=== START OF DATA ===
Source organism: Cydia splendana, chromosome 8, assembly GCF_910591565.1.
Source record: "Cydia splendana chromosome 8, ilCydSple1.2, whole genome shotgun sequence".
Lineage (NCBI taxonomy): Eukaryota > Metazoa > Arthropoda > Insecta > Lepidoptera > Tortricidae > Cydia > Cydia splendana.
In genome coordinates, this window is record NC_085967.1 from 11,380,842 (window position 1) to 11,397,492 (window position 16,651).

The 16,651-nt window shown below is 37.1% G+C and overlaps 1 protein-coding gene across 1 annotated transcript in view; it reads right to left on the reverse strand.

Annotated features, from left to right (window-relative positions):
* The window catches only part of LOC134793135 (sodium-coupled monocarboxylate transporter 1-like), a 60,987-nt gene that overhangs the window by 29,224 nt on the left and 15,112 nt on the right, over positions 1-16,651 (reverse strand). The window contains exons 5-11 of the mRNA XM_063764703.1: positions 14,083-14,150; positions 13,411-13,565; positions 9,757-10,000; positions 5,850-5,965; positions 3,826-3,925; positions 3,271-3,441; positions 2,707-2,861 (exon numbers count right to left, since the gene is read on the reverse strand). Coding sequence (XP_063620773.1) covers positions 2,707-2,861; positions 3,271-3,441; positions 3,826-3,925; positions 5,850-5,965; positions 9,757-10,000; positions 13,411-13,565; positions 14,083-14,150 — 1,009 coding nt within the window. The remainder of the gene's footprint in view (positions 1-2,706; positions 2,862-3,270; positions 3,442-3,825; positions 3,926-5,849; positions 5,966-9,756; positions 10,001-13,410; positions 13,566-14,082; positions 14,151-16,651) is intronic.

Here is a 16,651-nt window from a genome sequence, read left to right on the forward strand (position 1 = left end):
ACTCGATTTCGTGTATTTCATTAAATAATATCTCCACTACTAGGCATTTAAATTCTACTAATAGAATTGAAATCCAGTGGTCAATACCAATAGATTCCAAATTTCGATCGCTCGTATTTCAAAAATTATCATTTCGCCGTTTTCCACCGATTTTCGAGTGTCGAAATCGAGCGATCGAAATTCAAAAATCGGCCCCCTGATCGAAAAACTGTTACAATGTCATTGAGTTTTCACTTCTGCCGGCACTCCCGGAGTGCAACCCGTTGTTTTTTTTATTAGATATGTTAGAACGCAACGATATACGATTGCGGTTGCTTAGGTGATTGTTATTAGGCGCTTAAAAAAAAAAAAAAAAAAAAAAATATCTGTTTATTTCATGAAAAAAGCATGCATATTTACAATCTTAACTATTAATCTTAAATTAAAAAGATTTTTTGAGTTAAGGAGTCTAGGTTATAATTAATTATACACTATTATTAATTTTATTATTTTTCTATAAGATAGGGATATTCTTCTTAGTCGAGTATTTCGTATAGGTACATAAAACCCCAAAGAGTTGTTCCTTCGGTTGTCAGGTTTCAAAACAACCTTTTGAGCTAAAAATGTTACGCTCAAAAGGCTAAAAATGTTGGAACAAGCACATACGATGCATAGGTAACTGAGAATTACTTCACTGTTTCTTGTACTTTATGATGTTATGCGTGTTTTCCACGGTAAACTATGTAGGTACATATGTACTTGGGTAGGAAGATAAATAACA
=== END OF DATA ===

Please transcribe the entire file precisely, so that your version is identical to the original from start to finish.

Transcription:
Source organism: Cydia splendana, chromosome 8, assembly GCF_910591565.1.
Source record: "Cydia splendana chromosome 8, ilCydSple1.2, whole genome shotgun sequence".
Lineage (NCBI taxonomy): Eukaryota > Metazoa > Arthropoda > Insecta > Lepidoptera > Tortricidae > Cydia > Cydia splendana.
In genome coordinates, this window is record NC_085967.1 from 11,380,842 (window position 1) to 11,397,492 (window position 16,651).

The 16,651-nt window shown below is 37.1% G+C and overlaps 1 protein-coding gene across 1 annotated transcript in view; it reads right to left on the reverse strand.

Annotated features, from left to right (window-relative positions):
* The window catches only part of LOC134793135 (sodium-coupled monocarboxylate transporter 1-like), a 60,987-nt gene that overhangs the window by 29,224 nt on the left and 15,112 nt on the right, over positions 1-16,651 (reverse strand). The window contains exons 5-11 of the mRNA XM_063764703.1: positions 14,083-14,150; positions 13,411-13,565; positions 9,757-10,000; positions 5,850-5,965; positions 3,826-3,925; positions 3,271-3,441; positions 2,707-2,861 (exon numbers count right to left, since the gene is read on the reverse strand). Coding sequence (XP_063620773.1) covers positions 2,707-2,861; positions 3,271-3,441; positions 3,826-3,925; positions 5,850-5,965; positions 9,757-10,000; positions 13,411-13,565; positions 14,083-14,150 — 1,009 coding nt within the window. The remainder of the gene's footprint in view (positions 1-2,706; positions 2,862-3,270; positions 3,442-3,825; positions 3,926-5,849; positions 5,966-9,756; positions 10,001-13,410; positions 13,566-14,082; positions 14,151-16,651) is intronic.

Here is a 16,651-nt window from a genome sequence, read left to right on the forward strand (position 1 = left end):
ACTCGATTTCGTGTATTTCATTAAATAATATCTCCACTACTAGGCATTTAAATTCTACTAATAGAATTGAAATCCAGTGGTCAATACCAATAGATTCCAAATTTCGATCGCTCGTATTTCAAAAATTATCATTTCGCCGTTTTCCACCGATTTTCGAGTGTCGAAATCGAGCGATCGAAATTCAAAAATCGGCCCCCTGATCGAAAAACTGTTACAATGTCATTGAGTTTTCACTTCTGCCGGCACTCCCGGAGTGCAACCCGTTGTTTTTTTTATTAGATATGTTAGAACGCAACGATATACGATTGCGGTTGCTTAGGTGATTGTTATTAGGCGCTTAAAAAAAAAAAAAAAAAAAAAAATATCTGTTTATTTCATGAAAAAAGCATGCATATTTACAATCTTAACTATTAATCTTAAATTAAAAAGATTTTTTGAGTTAAGGAGTCTAGGTTATAATTAATTATACACTATTATTAATTTTATTATTTTTCTATAAGATAGGGATATTCTTCTTAGTCGAGTATTTCGTATAGGTACATAAAACCCCAAAGAGTTGTTCCTTCGGTTGTCAGGTTTCAAAACAACCTTTTGAGCTAAAAATGTTACGCTCAAAAGGCTAAAAATGTTGGAACAAGCACATACGATGCATAGGTAACTGAGAATTACTTCACTGTTTCTTGTACTTTATGATGTTATGCGTGTTTTCCACGGTAAACTATGTAGGTACATATGTACTTGGGTAGGAAGATAAATAACA